1. The content of education should place more emphasis on the biographies that underlie it. There is no item of knowledge in education that is not the result of the work of some past human. Montessori recommended to teachers, “that they link the subjects they taught (in the fields of geography, chemistry, physics) to the history of the various discoveries and particularly the story of the lives of men who had contributed to this conquest of progress. As a result, in these schools, a prodigious awakening of sensibility and interest came about on the part of the children who never tired of asking details about the lives of these marvelous beings. They were particularly interested in the difficulties these men had to overcome, the prejudices they had to fight, the privations they had to suffer in order to discover the secrets of the unknown world and of the mysterious forces of nature. (Dr. Maria Montessori, San Remo Lectures)
  2. Education in history should include the history of industrial progress. There is too little emphasis placed on the economic, material progress that underlies the evolution of professions and that explains much of the modern world. Material progress is not the only or even the most important kind of progress, but it is the clearest, most concrete, and most pedagogically accessible form of progress; it itself has great moral significance in terms of the achievement of human welfare and is highly relevant to understanding the value of work. it is too often ignored.

  3. The structures of education should facilitate students learning to find joy in sustained effort. This is best started very young, leveraging the capacity of infants and toddlers to exercise sustained concentration in service of goals. That many of these goals they find interesting and challenging are things that older humans find to literally be "chores", underscores the characterological opportunity in the early years: to not shy from the effort required by the routines, tasks, and practical work of human life.

  4. We should allow opportunities for real work where possible. This is especially true of older adolescents, who can get jobs—from the entry-level to technical, depending on the teen's skills and circumstances. But scaffolded opportunities can be provided for younger adolescents and elementary students to experience the reality, even the economic reality of work. This complements a liberal arts education at the level of character. Think of the best case scenario of a student who gets tremendous value out of their university classes and also loves working through college—and design for that in K12.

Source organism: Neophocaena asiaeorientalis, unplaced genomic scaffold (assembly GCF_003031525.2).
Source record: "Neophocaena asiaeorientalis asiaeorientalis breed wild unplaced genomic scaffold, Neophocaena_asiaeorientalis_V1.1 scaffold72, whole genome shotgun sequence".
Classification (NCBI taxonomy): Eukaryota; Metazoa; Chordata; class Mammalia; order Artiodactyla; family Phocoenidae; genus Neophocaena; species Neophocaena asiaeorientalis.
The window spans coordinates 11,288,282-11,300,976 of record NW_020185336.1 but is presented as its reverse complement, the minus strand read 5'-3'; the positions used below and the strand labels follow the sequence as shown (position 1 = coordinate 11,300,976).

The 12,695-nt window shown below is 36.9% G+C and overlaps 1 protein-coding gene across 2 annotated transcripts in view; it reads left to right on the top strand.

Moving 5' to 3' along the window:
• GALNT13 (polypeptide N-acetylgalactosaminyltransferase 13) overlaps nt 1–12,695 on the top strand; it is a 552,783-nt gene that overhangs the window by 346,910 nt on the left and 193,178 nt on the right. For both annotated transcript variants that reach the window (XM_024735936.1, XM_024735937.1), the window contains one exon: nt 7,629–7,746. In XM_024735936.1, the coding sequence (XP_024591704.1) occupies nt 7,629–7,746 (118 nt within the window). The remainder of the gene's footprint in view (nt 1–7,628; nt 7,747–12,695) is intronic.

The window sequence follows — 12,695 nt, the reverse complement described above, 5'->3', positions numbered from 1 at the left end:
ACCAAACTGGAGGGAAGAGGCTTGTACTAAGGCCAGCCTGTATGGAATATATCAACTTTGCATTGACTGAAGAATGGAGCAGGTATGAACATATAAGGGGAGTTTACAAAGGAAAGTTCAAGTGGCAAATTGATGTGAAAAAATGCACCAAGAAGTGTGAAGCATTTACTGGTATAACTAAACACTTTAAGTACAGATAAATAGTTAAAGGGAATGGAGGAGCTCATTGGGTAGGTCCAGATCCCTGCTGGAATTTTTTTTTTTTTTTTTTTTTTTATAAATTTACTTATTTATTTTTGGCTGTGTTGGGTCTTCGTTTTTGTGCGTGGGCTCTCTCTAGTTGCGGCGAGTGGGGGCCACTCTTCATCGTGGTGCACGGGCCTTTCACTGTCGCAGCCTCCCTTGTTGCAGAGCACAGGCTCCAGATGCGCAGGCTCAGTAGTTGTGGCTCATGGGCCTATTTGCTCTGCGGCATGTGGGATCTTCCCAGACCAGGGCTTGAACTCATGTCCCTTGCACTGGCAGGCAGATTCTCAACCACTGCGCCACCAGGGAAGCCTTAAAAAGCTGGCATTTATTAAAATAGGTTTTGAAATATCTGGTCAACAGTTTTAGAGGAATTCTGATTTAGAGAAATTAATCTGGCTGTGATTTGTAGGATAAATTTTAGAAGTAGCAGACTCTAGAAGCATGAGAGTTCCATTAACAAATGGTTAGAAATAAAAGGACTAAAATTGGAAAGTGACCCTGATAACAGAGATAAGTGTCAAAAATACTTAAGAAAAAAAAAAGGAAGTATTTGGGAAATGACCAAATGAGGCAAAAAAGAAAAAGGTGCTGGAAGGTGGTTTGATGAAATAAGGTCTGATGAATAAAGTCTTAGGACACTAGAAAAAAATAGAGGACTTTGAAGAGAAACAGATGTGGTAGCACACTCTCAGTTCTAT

These are not the only four things one can do. There is also how one thinks about school work, independent projects, the division of labor in group work, whether and how students encounter the raising or spending of money, and so on. It may well be worth revisiting home ec and shop class, or adding topics like personal finance to the math curriculum. There are also deep integrations to be made between vocational work and the kind of school work—knowledge work, when done properly—that is needed to master the foundational disciplines in school.

The deep point is that practical skills are curricular knowledge are opportunities for soulcraft, and that soulcraft should have a life of work in view. How a person relates to the economy is one of the governing moral and civic questions of life.

The deleterious results of separating these issues are perfectly captured in by Montessori's century-old description of university students, a passage that could just as easily be written today:

The inert child who never worked with his hands, who never had the feeling of being useful and capable of effort, who never found by experience that to live means living socially, and that to think and to create means to make use of a harmony of souls; this type of child... will become pessimistic and melancholy and will seek on the surface of vanity the compensation for a lost paradise.

And thus, a lessened man, he will appear at the gates of the university. And to ask for what? To ask for a profession that will render him capable of making his home in a society in which he is a stranger and which is indifferent to him. He will enter into a society to take part in the functioning of a civilization for which he lacks all feeling.

Dr. Maria Montessori
From Childhood to Adolescence

This is the vocational problem that education is meant to solve.

A version of this essay first appeared in The Chalkboard Review.

Dr. Matt Bateman

Dr. Matt Bateman earned his Ph.D. in Philosophy in 2012 from the University of Pennsylvania. He taught and continued his research at Franklin and Marshall College in the Department of Psychology, on topics ranging from neuroscience to evolutionary theory to philosophy, before joining the LePort Schools as Director of Curriculum and Pedagogy in 2014.

In 2016, Dr. Matt Bateman became a founding member of Higher Ground Education. He is now Vice President of Pedagogy for Higher Ground and the Executive Director of Montessorium.